By: Mark Glennon*

 

Governor Quinn this week signed HB 4216 that criminalizes hiding or destroying public records by government officials.

 

Sort of.

 

It provides that, “Any person who knowingly, without lawful authority and with the intent to defraud any party, public officer, or entity, alters, destroys, defaces, removes, or conceals any public record commits a Class 4 felony.”

 

Nice idea, but the problem is that proving intent is always very difficult, and intent to “defraud” doesn’t really fit this issue. Fraud is basically deception — trying to trick somebody. Concealing or destroying records is not the kind of wrong easily tied to intent to defraud. I’d be surprised if a prosecutor could ever get a conviction out of this.

 

Still, maybe it will give public officials an additional reason to pause before covering something up by destroying or hiding incriminating materials, so it’s a step in the right direction.

 

The bill was sponsored by state Rep Anthony DeLuca, D-Chicago Heights. He’s no doubt related to a Tony DeLuca I went to high school with in Chicago Heights. That Tony DeLuca was the toughest kid in Chicago Heights, which says something. Nobody messed with him. Maybe this one is a reformer. God knows his Cook County Democratic Party could use a reformer who knows how to kick ass.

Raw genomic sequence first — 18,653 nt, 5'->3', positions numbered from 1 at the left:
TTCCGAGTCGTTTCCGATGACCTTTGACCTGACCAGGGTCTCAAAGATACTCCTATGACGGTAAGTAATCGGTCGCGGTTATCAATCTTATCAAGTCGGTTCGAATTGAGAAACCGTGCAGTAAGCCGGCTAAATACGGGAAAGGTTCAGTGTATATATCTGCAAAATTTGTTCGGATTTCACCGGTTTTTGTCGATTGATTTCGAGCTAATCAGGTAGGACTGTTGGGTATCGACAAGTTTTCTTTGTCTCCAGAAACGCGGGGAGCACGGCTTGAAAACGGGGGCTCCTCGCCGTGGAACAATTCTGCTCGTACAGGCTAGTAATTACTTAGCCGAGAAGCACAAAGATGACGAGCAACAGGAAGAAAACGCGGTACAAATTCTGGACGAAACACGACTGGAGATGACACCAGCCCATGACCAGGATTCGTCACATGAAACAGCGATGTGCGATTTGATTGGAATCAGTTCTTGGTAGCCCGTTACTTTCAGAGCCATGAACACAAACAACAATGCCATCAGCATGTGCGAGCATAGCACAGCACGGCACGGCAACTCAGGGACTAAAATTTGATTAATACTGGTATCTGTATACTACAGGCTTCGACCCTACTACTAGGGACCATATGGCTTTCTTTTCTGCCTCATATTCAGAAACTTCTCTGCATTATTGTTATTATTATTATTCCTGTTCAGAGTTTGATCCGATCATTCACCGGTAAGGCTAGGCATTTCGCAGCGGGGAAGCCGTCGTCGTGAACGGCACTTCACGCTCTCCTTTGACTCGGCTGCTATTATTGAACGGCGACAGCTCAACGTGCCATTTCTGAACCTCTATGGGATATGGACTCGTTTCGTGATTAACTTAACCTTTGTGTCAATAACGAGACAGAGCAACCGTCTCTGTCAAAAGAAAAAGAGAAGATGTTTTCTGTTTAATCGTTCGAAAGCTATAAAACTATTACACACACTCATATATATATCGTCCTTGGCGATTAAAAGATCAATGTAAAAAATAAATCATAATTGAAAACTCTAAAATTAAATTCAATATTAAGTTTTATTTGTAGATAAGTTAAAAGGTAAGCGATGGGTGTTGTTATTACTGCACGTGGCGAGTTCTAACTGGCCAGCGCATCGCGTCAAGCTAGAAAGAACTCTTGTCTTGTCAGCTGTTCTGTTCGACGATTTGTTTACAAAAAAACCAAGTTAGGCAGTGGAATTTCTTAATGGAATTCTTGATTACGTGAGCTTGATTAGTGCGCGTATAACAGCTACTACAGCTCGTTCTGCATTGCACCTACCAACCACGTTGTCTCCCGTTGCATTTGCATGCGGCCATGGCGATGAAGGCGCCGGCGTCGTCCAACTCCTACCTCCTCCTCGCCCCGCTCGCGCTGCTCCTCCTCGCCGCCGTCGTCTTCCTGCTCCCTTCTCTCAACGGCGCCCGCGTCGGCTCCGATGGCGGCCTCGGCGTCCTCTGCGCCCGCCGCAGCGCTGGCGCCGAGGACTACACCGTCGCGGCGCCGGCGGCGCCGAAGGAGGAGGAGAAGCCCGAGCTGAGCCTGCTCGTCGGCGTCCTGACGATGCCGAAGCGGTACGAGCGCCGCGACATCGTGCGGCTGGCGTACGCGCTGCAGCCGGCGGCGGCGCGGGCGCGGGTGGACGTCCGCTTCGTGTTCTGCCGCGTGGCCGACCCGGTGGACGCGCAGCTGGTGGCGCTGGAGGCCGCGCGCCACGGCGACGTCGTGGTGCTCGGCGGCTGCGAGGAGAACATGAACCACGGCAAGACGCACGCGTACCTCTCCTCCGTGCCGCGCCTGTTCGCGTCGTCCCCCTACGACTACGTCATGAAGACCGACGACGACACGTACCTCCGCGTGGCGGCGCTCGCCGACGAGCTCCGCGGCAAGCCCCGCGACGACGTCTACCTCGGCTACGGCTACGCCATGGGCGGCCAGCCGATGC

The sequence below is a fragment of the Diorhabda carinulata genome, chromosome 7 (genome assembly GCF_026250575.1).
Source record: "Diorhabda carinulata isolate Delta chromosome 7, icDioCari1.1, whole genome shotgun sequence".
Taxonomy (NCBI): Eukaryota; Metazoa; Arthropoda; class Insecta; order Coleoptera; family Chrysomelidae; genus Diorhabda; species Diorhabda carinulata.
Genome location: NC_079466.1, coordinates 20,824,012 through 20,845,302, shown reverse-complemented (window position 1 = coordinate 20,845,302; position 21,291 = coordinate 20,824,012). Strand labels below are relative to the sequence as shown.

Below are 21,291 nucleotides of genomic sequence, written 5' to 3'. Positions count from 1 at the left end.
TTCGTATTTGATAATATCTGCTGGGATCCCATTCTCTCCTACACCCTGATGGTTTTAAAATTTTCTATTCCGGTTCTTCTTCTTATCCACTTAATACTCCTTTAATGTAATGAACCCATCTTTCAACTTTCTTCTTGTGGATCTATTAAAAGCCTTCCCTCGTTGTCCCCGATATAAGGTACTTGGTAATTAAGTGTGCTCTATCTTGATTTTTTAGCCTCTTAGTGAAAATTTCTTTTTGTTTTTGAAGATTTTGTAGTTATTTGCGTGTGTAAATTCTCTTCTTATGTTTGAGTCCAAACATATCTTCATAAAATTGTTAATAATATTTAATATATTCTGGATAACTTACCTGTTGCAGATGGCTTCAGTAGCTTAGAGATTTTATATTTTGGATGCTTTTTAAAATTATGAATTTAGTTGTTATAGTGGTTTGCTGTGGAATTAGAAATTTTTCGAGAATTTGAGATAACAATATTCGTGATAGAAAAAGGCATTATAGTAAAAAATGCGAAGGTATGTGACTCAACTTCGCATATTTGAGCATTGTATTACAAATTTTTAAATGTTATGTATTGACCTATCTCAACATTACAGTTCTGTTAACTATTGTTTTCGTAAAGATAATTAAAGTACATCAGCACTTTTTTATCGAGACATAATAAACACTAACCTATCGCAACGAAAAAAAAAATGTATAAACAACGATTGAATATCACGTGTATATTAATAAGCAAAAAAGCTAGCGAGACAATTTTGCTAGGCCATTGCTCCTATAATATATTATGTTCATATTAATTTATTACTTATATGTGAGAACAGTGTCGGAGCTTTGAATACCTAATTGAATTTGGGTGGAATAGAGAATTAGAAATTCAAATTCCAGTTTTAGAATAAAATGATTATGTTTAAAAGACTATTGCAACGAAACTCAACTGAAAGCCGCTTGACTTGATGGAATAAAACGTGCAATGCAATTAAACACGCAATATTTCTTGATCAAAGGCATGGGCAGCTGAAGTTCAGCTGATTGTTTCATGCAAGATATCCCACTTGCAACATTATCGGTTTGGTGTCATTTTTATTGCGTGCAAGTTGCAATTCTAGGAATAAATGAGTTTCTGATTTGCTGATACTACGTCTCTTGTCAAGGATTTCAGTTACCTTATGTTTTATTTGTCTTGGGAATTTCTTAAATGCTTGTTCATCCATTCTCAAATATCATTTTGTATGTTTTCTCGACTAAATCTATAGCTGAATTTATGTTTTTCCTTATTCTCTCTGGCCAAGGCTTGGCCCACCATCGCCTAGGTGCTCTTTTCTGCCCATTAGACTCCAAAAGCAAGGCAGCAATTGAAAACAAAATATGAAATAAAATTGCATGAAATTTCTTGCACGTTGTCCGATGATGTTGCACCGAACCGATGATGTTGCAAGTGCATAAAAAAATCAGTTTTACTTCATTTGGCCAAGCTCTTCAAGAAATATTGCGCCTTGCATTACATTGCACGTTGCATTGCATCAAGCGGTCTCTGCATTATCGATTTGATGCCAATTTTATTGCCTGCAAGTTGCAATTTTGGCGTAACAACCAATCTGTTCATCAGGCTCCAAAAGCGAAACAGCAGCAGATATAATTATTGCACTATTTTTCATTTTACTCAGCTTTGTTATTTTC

*Mark Glennon is founder of WirePoints

 

 

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Mike

“Without lawful authority” are key words.
Are closed board minutes considered public records?
Many school boards regularly vote to destroy their closed minutes after two years.
Thus any future school board member has no record of those closed minutes.
Some state boards and commissions also vote on which closed business records should become public.
Not many minutes survive the cut.

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